*319 Warrantless entry gained by ruse is often legitimate. Police may use deceptive ploys to secure entry to execute a valid search or arrest warrant. United States v. Syler, 430 F.2d 68 (7th Cir. 1970); State v. Iverson, 272 N.W.2d 1 (Iowa 1978). When an undercover agent uses deception to obtain an invitation to a home to consummate an illegal transaction the evidence obtained by the agent is admissible in court. Lewis v. United States, 385 U.S. 206, 211, 87 S. Ct. 424, 427, 17 L. Ed. 2d 312, 316 (1966). There is also substantial authority that an entry by ruse is lawful even if an officer is not invited onto the premises for the specific purpose of engaging in an illegal transaction. Cf. United States v. Wright, 641 F.2d 602, 604 (8th Cir. 1981) (special agent, tipped that defendant falsified firearm record and sold narcotics, feigned car trouble to gain entry to defendant's motel room); United States v. Oakes, 564 F.2d 384, 386-87 (10th Cir. 1977) (agent, posing as firearms dealer, was repeatedly invited into defendant's home; incriminating evidence was not obtained until the agent had made several visits); United States v. Raines, 536 F.2d 796, 799-800 (8th Cir. 1976) (agent pretended to have a mutual friend with defendant who was identified by informer as a heroin source). In these cases, however, the officer-agent had some rational basis to suspect criminal activity before he effected a ruse to gain entry into defendant's home or motel room.
While we recognize that a warrantless entry effected by ruse must often be allowed if the government is to ferret out "those organized criminal activities that are characterized by covert dealings," Lewis, 385 U.S. at 210-11, 87 S. Ct. at 427, 17 L. Ed. 2d at 316, we are equally cognizant that the security of one's home against arbitrary intrusion by the police is at the core of the fourth amendment and basic to our society. Berger v. New York, 388 U.S. 41, 87 S. Ct. 1873, 18 L. Ed. 2d 1040; 68 Am. Jur.2d Search and Seizure § 2 (1973) and cases therein cited. Consequently, not all warrantless entries gained by ruse are valid. Certainly, such an entry is not allowable if it is arbitrary.
It is our conclusion that consent given to a warrantless entry to a private home is invalid if the police, absent a show of cause, obtain entry by ruse. As noted previously, this cause may be based on the officer's participation with the consentor in an illegal transaction or it may be grounded on a reasonable belief that criminal activity is afoot. The consent is clearly invalid, however, when there is no reason shown for selecting a particular home to enter. We hold that a search is patently unreasonable as an arbitrary intrusion when it is based upon consent obtained by deception unless there is a justifiable and reasonable basis for the deception.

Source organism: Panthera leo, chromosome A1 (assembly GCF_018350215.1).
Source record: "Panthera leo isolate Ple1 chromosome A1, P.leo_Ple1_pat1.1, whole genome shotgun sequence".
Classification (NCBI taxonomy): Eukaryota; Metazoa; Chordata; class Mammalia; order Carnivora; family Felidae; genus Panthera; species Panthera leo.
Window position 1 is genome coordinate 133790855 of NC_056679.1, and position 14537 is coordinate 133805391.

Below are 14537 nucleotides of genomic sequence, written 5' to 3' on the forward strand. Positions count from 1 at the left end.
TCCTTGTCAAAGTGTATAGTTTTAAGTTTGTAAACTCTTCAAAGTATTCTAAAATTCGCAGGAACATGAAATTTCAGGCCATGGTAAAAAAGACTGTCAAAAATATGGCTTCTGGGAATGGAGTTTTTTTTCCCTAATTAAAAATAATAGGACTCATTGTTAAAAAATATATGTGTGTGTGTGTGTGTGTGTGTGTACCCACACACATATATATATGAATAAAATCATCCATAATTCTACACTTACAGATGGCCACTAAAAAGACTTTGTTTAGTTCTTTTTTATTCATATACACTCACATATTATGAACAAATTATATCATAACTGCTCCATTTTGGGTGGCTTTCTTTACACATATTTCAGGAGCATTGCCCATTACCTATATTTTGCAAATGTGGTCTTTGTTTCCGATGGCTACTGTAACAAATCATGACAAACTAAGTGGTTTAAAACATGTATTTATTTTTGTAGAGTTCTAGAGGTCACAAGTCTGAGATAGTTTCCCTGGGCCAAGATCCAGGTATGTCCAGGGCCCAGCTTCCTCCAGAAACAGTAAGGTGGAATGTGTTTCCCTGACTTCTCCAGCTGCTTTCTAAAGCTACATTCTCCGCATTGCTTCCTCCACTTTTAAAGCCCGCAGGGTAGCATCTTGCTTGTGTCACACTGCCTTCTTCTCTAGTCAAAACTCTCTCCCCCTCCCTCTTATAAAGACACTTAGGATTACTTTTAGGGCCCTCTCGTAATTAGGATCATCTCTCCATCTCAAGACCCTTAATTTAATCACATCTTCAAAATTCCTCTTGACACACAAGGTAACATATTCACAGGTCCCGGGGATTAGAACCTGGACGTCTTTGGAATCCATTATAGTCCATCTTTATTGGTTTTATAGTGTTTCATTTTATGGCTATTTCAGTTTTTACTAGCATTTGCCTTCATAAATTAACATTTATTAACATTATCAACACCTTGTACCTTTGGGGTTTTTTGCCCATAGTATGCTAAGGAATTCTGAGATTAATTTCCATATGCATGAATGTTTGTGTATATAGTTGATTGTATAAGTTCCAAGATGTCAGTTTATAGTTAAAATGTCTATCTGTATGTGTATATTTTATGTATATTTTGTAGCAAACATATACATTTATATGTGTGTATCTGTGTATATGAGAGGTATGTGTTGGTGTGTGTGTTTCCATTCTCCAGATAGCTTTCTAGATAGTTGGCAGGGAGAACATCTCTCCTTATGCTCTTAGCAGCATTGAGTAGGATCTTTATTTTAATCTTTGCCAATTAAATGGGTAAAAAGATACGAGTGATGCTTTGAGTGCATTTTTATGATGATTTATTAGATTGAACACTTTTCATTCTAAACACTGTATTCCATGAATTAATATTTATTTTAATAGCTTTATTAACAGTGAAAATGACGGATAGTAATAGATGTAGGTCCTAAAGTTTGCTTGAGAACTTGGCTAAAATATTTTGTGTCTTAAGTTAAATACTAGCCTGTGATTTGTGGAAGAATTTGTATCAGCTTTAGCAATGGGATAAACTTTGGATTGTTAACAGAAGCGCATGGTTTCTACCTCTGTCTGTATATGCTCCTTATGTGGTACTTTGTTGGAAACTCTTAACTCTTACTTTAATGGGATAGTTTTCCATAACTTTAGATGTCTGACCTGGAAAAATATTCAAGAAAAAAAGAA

In this case, however, we are unable to determine whether the police had any reason whatsoever to believe that criminal activity was afoot in the Ahart home. The officers failed to articulate any cause for the ruse and the record is devoid of any indicia of logical connection between the ruse and legitimate law enforcement. We are forced to conclude that the intrusion was based on mere conjecture or idle curiosity. Police intrusion into a home based on mere conjecture suggests that officers are entering homes randomly in hope of discovering incriminating evidence. The officers' actions violate both the United States and the Iowa Constitutions which have as a purpose the prevention of such unreasonable intrusion. Thus, we hold that the warrantless entry into the Ahart home violates both the fourth amendment to the United States Constitution and article I, section 8, of the Iowa Constitution. Since the subsequent warrant was obtained by the use of this illegal search, the evidence seized as a result of the warranted search must also be suppressed.
For the reasons we have given, we reverse the judgment of the conviction and remand for a new trial.
REVERSED AND REMANDED.